How do Christians Justify War?

Syrian civil war.tanks

I was living in Italy when a friend called to tell me, a plane had just crashed into the World Trade Center. I would later get more phone calls about more planes and the fears everyone felt. Between 2000 and 2003 I was in Rome studying theology at the Angelicum far away from terror most everyone I knew was going through. There was just something about being in another land on that day. It made everything that happened seem surreal to me. But surreal or not, I was still living in Rome when the United States invaded Afghanistan and then later Iraq. With both my American and Italian friends, ‘how you justify war’ was a recurring topic of conversation. I was talking about this one time with my roommate when he said:

“War is what happens, when peace become intolerable.”

I thought this was very insightful and I took it to mean two things:

First, that violence comes in many forms; and                                                                    Second, that sometimes war is what people resort to as a means of ending an even greater violence.

My theological focus has always been ecumenism. And while I’ve studied it, there’s a lot I don’t know about just war theory. So I was interested in this article by the Religious News Service. In it seven different experts weigh in on the morality of a US intervention into the Syrian civil war. The article includes statements from Tyler Wigg-Stevenson, Chair of the World Evangelical Alliance’s Global Task Force on Nuclear Weapons as well as Rev. Drew Christiansen, a Jesuit priest who advises the US Conference of Catholic Bishops on international affairs issues.

Both are good sources regarding just war. But what I find interesting is how dis-similarly they approached the topic. With the exception of Anabaptists, this isn’t a topic that divides Catholics and most Evangelicals. But if these two are any indication, we approach the morality of war very differently.

In case you haven’t been paying attention, the Syrian conflict began in 2011. But recently there’s evidence that Bashar al-Assad’s forces used chemical weapons against the rebels. For more background on the war or the chemical weapons dimension, click here or here.

Would military force against Syria be justified?

  • An Evangelical Perspective                                                                                           Wigg-Stevenson begins by clarifying what is certain and what isn’t. What’s certain is that as Christians we’re supposed to be agents of peace. And, that using chemical weapons is universally acknowledged as an unethical method of war. He considers the moral justification for action against al-Assad, as a “moral certitude”. But what is far from certain is what’ll happen if we do. In other words, we don’t know the future. Depending on what action is taken, we could make things worse, not better.
  • A Catholic Perspective                                                                                                Christiansen not only concludes differently, he begins with a different question. What difference does it make if al-Assad used chemical weapons? The number of civilians already killed should be the reason for intervention, not the fact that a few were killed with nerve gas. He also argues that to be morally justified, there has to be clear objectives and a reasonable expectation of success.  Since neither of these are the case, he says, military intervention can’t be morally justified.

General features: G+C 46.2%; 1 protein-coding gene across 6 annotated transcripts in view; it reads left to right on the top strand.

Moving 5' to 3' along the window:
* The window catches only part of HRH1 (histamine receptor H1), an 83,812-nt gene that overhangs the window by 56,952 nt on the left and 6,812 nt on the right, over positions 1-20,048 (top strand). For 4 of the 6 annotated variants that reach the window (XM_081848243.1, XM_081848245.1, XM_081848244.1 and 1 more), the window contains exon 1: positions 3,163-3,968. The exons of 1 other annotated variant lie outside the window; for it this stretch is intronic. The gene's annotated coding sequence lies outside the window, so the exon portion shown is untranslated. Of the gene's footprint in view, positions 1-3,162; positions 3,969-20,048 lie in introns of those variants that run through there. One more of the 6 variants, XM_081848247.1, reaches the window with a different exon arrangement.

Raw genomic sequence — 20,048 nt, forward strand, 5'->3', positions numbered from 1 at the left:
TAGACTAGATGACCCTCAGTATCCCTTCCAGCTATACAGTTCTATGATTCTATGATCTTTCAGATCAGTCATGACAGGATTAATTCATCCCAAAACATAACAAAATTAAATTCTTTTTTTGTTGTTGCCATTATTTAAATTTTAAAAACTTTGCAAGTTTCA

On the one hand, I don’t think either one would dispute anything the other is saying.  But on the other hand, they come up with completely opposite conclusions. They both agree that taking innocent human life is equally wrong regardless of how it’s done. Further they both agree that intervening could very likely make matters worse. And yet, it’s precisely on these same points that they disagree.

Chemical Weapons

For Christiansen, if you’ve already ignored the death of over 100,000 civilians killed with bombs and bullets, you can’t claim you’re motivated by just war provisions when a couple hundred are killed with chemical weapons.  For Wigg-Stevenson the use of something like nerve gas, is so clearly a violation of what counts as acceptable warfare, it’s a straightforward justification for military force.

Uncertain Outcome

For Wigg-Stevenson, whether or not military action is likely to solve anything doesn’t influence a war’s justification. For him that’s a secondary judgment, which he admits it’s less certain than the first. For Christiansen, if a war is to be just, you must have reason to believe your actions will at least reduce the violence. For him warfare can’t be justified, because the outcome is uncertain.

I think it’s fascinating how they grapple with the moral complexity in different ways. I don’t know if the uncertain outcome makes warfare unjustified or just a bad idea. But I do think attacking the Syrian military will either do nothing or make the situation much worse. But doing nothing doesn’t seem like the right thing either. Should we just pass out medical aid and hope for the best? I don’t pretend to have the answers but when I remember what my old roommate said about war, it makes me think of another question.

If war is what people do when peace becomes intolerable, what do people do when war itself is beyond toleration?

That the Syrian civil war can no longer be tolerated seems to be the point Wigg-Stevenson was making. But is there an answer to what we do about it? What do you think?

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